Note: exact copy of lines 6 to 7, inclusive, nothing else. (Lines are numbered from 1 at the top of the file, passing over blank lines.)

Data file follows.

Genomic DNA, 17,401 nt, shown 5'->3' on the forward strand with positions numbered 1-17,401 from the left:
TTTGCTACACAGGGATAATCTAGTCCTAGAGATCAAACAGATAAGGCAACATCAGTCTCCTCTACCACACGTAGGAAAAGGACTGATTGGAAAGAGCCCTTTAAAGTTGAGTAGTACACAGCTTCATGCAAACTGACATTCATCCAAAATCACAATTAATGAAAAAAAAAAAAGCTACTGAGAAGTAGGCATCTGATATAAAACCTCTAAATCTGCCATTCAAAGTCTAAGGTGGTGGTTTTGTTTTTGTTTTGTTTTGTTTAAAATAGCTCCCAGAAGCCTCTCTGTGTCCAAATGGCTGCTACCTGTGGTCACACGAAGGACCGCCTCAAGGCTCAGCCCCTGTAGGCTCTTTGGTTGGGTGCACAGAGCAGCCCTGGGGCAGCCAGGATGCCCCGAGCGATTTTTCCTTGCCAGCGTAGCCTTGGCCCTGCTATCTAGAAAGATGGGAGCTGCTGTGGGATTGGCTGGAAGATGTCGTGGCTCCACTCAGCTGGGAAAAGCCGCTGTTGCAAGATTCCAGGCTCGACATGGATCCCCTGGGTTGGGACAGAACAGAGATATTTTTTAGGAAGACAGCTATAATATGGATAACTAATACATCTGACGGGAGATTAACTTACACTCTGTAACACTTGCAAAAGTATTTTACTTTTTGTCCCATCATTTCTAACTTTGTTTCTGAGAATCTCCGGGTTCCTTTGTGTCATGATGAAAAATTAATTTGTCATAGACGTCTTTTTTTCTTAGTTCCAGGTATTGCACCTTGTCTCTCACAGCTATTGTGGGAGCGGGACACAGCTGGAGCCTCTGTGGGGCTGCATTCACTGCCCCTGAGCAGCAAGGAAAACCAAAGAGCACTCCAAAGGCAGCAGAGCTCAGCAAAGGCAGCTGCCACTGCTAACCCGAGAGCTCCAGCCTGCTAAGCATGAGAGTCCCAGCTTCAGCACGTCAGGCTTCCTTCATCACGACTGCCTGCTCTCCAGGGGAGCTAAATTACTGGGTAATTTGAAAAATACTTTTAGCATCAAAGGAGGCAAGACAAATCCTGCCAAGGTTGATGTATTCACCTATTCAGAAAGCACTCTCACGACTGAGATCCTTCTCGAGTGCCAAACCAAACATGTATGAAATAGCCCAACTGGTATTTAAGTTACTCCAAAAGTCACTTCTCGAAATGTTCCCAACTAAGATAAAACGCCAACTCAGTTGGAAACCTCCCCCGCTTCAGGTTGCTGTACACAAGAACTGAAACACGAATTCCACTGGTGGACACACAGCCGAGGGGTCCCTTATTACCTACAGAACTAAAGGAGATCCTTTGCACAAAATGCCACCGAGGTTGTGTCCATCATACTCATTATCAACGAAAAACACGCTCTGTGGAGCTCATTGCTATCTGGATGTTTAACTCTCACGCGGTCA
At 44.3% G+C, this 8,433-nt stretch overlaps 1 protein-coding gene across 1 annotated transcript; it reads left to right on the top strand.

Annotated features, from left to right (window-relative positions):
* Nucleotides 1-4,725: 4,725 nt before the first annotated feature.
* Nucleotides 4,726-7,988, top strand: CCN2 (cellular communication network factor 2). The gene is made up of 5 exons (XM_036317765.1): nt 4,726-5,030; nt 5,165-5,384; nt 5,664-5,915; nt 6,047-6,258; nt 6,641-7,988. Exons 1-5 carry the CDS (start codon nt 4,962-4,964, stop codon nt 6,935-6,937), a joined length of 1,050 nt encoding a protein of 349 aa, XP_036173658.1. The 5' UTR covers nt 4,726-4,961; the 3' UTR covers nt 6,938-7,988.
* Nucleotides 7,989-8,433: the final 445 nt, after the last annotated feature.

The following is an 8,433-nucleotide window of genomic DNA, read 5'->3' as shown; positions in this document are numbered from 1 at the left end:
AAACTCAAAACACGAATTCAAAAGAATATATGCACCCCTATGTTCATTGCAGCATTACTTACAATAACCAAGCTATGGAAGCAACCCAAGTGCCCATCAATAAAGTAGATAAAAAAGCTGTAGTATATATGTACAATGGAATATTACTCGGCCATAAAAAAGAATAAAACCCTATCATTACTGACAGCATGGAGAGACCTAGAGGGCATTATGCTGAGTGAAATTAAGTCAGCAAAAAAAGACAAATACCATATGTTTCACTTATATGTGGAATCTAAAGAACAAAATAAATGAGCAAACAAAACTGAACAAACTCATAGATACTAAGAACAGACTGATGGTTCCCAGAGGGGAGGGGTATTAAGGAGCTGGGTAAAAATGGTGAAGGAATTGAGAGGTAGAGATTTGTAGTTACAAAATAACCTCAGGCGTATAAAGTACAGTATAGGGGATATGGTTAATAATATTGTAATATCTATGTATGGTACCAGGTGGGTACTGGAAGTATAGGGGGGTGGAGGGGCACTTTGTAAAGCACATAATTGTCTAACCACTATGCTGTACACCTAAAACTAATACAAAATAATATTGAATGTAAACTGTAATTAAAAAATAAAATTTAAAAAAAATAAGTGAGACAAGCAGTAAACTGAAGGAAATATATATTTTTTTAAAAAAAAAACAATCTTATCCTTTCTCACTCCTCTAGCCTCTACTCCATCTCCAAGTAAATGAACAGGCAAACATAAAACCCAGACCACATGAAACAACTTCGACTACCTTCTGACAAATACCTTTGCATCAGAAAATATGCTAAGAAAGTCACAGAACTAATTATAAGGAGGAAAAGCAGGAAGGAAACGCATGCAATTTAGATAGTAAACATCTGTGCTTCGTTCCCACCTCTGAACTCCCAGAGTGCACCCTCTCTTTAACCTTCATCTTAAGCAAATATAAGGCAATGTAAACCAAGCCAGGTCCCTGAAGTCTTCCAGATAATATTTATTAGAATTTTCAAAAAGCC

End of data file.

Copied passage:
* Nucleotides 4,726-7,988, top strand: CCN2 (cellular communication network factor 2). The gene is made up of 5 exons (XM_036317765.1): nt 4,726-5,030; nt 5,165-5,384; nt 5,664-5,915; nt 6,047-6,258; nt 6,641-7,988. Exons 1-5 carry the CDS (start codon nt 4,962-4,964, stop codon nt 6,935-6,937), a joined length of 1,050 nt encoding a protein of 349 aa, XP_036173658.1. The 5' UTR covers nt 4,726-4,961; the 3' UTR covers nt 6,938-7,988.
* Nucleotides 7,989-8,433: the final 445 nt, after the last annotated feature.